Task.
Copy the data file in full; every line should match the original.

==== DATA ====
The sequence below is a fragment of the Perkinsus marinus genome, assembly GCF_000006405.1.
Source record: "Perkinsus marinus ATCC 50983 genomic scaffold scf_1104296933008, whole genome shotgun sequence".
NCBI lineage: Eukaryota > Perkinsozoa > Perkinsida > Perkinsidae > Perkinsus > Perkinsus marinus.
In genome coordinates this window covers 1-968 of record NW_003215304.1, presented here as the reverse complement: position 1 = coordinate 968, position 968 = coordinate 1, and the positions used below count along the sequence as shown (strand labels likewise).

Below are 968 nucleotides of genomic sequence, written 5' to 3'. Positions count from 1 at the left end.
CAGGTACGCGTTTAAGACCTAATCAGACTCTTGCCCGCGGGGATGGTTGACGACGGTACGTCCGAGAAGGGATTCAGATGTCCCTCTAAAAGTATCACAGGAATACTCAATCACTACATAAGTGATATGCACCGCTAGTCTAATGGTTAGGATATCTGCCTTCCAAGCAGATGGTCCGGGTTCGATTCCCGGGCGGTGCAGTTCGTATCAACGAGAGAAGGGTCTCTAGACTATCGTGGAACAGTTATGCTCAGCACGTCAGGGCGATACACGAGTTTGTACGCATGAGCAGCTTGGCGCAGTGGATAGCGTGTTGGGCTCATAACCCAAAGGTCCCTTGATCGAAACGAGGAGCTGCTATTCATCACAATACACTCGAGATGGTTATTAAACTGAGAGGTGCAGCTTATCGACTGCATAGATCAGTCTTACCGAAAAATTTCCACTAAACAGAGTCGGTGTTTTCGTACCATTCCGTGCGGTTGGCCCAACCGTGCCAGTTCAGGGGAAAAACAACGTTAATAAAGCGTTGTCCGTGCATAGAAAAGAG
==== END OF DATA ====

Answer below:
The sequence below is a fragment of the Perkinsus marinus genome, assembly GCF_000006405.1.
Source record: "Perkinsus marinus ATCC 50983 genomic scaffold scf_1104296933008, whole genome shotgun sequence".
NCBI lineage: Eukaryota > Perkinsozoa > Perkinsida > Perkinsidae > Perkinsus > Perkinsus marinus.
In genome coordinates this window covers 1-968 of record NW_003215304.1, presented here as the reverse complement: position 1 = coordinate 968, position 968 = coordinate 1, and the positions used below count along the sequence as shown (strand labels likewise).

Below are 968 nucleotides of genomic sequence, written 5' to 3'. Positions count from 1 at the left end.
CAGGTACGCGTTTAAGACCTAATCAGACTCTTGCCCGCGGGGATGGTTGACGACGGTACGTCCGAGAAGGGATTCAGATGTCCCTCTAAAAGTATCACAGGAATACTCAATCACTACATAAGTGATATGCACCGCTAGTCTAATGGTTAGGATATCTGCCTTCCAAGCAGATGGTCCGGGTTCGATTCCCGGGCGGTGCAGTTCGTATCAACGAGAGAAGGGTCTCTAGACTATCGTGGAACAGTTATGCTCAGCACGTCAGGGCGATACACGAGTTTGTACGCATGAGCAGCTTGGCGCAGTGGATAGCGTGTTGGGCTCATAACCCAAAGGTCCCTTGATCGAAACGAGGAGCTGCTATTCATCACAATACACTCGAGATGGTTATTAAACTGAGAGGTGCAGCTTATCGACTGCATAGATCAGTCTTACCGAAAAATTTCCACTAAACAGAGTCGGTGTTTTCGTACCATTCCGTGCGGTTGGCCCAACCGTGCCAGTTCAGGGGAAAAACAACGTTAATAAAGCGTTGTCCGTGCATAGAAAAGAG